Dan Osgood, Nicole Peterson
The major elements and goals of the project are:
- To introduce loan and index insurance programs in agricultural communities to cope with climate and other environmental uncertainties
- To develop participatory processes
- Capacity building and research
- Developing tools for project implementation
- Exploration of temporal horizons, including economic experimental games in Ethiopia
- Hurricane index insurance is also being considered in the Caribbean
To achieve these goals, the research team developed materials for multi-day workshops and participatory insurance design processes, tested technologies and participatory processes for farmer-driven satellite-based index insurance, developed index insurance educational games based on the experimental economics experience, and prepared hurricane preparedness educational materials and exercises for the Red Cross.
- The economic games suggest that participants are interested in buying insurance, even when other options (e.g. keeping the money or investing it elsewhere) were available.
- There was a strong preference for more frequent, smaller insurance payments over larger, less frequent payouts. Contributions to the community savings fund were higher in communities with experience with similar funds (particularly those with larger Muslim populations, which avoid interest). Additional results are forthcoming.
- This project has the potential to contribute to a growing literature on participatory processes in economic development, and to the literature on group decision-making, particularly in microfinance programs. It also can potentially contribute to a growing literature on microfinance institutions in economic development, assessment of farmer risk preferences and attitudes, trade-offs in decision-making, the role of trust and organizational links in development projects, and climate forecast use in climate adaptation programs. The project shows value for both anthropological studies of development and climate adaptation, and decision-science studies of preference construction and risk management strategy trade-offs. Enhanced techniques include experimental games and development of tools to assess risk preferences of farmers, given that existing measures focus on gambling and economic investments, both of which are irrelevant to the field situation in Ethiopia.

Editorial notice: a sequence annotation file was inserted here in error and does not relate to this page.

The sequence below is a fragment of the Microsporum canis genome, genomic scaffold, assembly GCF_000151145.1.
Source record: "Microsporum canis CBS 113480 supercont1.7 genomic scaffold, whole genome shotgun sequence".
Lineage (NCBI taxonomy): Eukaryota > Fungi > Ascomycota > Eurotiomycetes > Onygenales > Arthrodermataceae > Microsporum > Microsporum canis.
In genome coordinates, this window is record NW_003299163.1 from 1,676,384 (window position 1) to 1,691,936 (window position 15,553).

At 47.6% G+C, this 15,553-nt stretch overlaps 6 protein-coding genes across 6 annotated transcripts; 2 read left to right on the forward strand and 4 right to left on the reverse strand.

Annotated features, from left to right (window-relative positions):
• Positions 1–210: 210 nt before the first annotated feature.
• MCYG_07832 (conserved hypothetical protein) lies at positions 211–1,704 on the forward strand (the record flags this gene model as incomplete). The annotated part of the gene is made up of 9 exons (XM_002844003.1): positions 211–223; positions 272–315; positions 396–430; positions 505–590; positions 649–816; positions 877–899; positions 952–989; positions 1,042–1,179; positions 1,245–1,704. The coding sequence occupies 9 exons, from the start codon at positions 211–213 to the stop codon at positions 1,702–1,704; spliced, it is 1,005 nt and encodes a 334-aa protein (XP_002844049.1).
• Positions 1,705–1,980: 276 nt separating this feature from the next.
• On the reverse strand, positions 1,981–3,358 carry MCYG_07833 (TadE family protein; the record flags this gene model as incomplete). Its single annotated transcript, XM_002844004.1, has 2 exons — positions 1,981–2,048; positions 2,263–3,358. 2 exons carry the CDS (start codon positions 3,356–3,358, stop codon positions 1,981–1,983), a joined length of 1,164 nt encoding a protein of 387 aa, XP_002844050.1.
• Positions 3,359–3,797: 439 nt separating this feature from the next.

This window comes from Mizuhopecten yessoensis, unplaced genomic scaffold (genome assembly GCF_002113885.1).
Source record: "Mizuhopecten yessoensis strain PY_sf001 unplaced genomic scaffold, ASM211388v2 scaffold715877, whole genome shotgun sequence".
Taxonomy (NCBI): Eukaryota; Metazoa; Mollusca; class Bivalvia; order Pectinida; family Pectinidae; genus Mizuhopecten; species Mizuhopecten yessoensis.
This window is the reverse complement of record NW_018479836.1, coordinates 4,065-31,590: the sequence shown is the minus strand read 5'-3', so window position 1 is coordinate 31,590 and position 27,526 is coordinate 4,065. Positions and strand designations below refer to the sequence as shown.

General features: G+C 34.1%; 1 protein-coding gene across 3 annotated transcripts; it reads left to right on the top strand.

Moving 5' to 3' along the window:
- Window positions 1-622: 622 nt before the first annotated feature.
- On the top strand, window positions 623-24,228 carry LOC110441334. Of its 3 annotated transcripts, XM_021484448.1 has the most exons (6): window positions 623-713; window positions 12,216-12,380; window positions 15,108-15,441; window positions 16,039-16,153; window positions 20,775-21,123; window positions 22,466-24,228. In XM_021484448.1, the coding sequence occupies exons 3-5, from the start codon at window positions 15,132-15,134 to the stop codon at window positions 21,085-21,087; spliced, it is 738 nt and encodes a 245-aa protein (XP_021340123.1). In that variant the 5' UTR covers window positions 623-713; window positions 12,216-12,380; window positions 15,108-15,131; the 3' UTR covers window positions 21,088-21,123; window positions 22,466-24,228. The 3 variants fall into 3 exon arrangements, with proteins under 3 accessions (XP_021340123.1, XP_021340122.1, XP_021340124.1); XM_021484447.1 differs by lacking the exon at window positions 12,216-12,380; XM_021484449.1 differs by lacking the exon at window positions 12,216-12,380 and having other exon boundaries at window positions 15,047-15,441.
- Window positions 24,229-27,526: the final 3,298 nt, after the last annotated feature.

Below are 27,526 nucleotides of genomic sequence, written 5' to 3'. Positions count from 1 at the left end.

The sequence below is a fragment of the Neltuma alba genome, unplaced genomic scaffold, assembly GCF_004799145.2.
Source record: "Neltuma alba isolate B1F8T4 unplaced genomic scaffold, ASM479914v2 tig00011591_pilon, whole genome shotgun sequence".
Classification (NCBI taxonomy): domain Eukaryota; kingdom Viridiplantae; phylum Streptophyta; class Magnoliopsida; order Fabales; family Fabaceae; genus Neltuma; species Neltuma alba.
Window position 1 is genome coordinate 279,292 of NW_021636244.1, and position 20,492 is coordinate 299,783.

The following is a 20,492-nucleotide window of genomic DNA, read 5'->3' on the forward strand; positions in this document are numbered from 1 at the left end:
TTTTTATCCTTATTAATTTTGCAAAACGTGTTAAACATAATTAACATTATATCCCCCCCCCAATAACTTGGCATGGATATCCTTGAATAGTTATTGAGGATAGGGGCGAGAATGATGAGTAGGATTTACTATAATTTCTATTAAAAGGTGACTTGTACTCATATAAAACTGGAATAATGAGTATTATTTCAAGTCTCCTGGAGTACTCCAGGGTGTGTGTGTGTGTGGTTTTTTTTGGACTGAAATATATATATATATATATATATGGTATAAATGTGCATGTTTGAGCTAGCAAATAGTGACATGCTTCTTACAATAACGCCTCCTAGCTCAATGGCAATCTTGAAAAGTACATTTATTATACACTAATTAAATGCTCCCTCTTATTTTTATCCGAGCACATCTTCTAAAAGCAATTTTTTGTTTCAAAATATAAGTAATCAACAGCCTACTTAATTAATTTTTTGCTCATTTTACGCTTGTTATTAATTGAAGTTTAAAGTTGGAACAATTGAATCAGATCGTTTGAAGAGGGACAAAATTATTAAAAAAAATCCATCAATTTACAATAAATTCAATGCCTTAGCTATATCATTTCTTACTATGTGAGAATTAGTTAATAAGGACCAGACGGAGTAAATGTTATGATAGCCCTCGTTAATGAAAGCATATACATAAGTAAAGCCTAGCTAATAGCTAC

- Worksheets, educational and capacity building materials have been developed for this project and have been widely used. Our involvement in the R4 project in Africa has deepened our relationship with insurance intermediaries, such as PlanetGuarantee, which has already adapted our farmer discussion materials for some of its projects in Africa.
- We developed a document, titled Index Insurance in Adaptation: Frequently Asked Questions, in order to inform the NGO and development community about the role of index insurance as a tool for adaptation to climate risk. This document will help improve the knowledge of the community regarding index insurance and climate risk opportunities. It will hopefully improve index insurance practices by helping ensure that decision makers are well informed of the limitations and advantages of index insurance in development.
- We work directly with multiple stakeholders at our field sites (water managers, farming communities, insurance companies, communities near retreating glaciers, etc.) and ask research questions whose answers have practical implications for these environmental decision makers.
- Dissemination of our research results will suggest improved participatory modes for development and presentation of scientific information more generally.
- We offer a model of close collaboration and integration for social and natural science research. Both types of researchers will better understand the limits and possibilities of the other’s disciplines, leading to better and more applicable interdisciplinary research.
- For general education in science, it is our experience that blending of social and natural science enriches and motivates students of all ages and the general public as well.
This portion of the project funded by CRED2 Award (2010-2015): Funding was provided under the cooperative agreement NSF SES-0951516 awarded to the Center for Research on Environmental Decisions.
For information about the full Index Insurance project, please visit the page for The Financial Instruments Sector Team.